10 Ways to Use “the Internets” to Save Money Online

Save Money Online

Shopping is much different these days than it was even twenty years ago.

With information, reviews, and price comparisons on any product you can imagine available 24/7, it now takes very little effort to be a savvy consumer and make sure you get the biggest bang for your buck.

However, you may be unaware of other ways the Internet has made 21st century shopping, entertainment, dining, and banking cheaper for all of us.

Here are ten ways you can use “the Internets” to save money online and help your bottom line:

1. Get coupons and discounts online.

We’ve all heard of Groupon and its ilk, but there are hundreds of ways to save on your regular (and irregular) purchases. For example, did you know you could set up Google Alerts to email you coupons and deals? In addition, following your favorite retailer on Twitter or Facebook will often score you special promotions.

Finally, there are thousands of grocery coupon sites that allow you to print out coupons on your favorite products—but don’t forget the sites like shortcuts that will load your coupons directly onto your store loyalty card.

2. Comparison shop with ease.

In the bad old days, comparison shopping meant either spending all afternoon on the phone with various retailers or driving all over creation to see the same item in multiple stores. These days, websites like bizrate, mysimon, and Froogle allow you to compare prices of items both online and in your local stores.

3. Use cash back and college savings programs.

Before you make any online purchase, double check to see if you can make your money work harder for you. Ebates is a site where you can earn up to 25% cash back on your purchases. You simply need to start your shopping from the Ebates site, and your purchases will earn you cash back.

Upromise is another site that can make your purchases work for you. Start from their home page or shopping tool bar, and each of your purchases will earn you a percentage toward college savings. Both of these tools are great ways to make planned purchases (like for Christmas gifts, for example) give back to the buyer.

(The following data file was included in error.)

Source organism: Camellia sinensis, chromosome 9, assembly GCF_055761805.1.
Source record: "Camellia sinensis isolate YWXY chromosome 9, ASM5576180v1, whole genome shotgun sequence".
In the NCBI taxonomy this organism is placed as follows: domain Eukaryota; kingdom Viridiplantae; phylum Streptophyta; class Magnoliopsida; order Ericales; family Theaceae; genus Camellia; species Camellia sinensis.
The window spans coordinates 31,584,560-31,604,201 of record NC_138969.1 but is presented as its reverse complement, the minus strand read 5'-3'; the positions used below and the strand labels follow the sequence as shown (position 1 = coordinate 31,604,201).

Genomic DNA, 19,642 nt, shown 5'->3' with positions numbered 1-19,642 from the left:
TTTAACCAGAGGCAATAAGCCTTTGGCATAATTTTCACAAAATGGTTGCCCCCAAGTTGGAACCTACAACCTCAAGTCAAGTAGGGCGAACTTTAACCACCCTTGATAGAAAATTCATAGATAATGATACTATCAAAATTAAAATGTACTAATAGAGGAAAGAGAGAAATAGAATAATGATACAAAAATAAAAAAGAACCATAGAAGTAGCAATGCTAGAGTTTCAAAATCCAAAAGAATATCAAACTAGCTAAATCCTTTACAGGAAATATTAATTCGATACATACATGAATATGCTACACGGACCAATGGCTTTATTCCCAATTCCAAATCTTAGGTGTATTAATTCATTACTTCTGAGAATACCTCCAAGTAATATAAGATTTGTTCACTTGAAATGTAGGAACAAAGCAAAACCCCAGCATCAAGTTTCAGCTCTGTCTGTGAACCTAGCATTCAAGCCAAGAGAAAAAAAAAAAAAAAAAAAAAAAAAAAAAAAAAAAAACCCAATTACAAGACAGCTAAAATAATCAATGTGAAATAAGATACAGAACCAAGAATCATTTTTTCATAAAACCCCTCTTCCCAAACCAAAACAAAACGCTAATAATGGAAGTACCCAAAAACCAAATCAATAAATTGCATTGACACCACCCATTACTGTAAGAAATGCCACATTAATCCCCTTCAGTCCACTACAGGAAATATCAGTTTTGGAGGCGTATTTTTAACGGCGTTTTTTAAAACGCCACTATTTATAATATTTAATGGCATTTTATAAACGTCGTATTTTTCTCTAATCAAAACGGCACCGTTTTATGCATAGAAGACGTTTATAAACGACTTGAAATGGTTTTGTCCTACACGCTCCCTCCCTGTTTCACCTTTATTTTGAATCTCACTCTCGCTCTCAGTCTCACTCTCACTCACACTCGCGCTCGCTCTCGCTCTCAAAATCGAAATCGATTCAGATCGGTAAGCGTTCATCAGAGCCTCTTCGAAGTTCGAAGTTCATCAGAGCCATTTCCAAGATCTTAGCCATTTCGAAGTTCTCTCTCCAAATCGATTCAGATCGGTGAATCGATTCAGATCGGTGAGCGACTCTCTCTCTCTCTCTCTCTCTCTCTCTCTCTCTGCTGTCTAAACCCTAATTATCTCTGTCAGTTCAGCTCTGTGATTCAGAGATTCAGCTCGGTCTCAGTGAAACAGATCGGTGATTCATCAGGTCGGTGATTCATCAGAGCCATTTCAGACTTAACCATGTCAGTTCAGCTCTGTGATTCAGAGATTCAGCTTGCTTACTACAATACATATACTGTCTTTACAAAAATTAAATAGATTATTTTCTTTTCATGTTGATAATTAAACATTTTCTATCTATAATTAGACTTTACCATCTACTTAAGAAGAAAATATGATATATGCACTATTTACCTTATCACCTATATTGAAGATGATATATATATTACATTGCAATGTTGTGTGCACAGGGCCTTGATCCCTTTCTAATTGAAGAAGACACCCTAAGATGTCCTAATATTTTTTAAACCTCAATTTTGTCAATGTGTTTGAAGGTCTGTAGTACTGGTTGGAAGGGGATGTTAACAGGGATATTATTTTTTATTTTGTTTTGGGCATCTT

4. Leave items in your shopping cart for a few days.

This is both great psychology and a good tactic for saving money. Most retailers want to close deals that remain open, and so they will reach out to try to get you to finish the sale. Often, they will find a way to sweeten the deal, with either a coupon or other incentive that can save you money.

For this tactic to work, you must have an account with the retailer so they can email you.

5. Get your entertainment for less.

By now, we should all be aware that many of our favorite television shows and movies are available online through sites like Hulu, Crackle and network websites. With these options, you can cancel your cable and get your entertainment fix online.

(Side note—when I called our cable company, who also is our internet provider, to do just that, I found out that the difference in our monthly bill would only be $10. I said to go ahead with it, as we were seriously trying to save money at the time, and our provider agreed to just lower our bill by $10 for the year while leaving the cable service intact.)

If seeing films in the theater is your bag, don’t despair at the $10-per-ticket price tag. BulkTix allows you to buy movie tickets and snack vouchers in bulk for many national movie theater chains. The tickets don’t expire and will save you beaucoup bucks.

6. Outsmart dynamic pricing.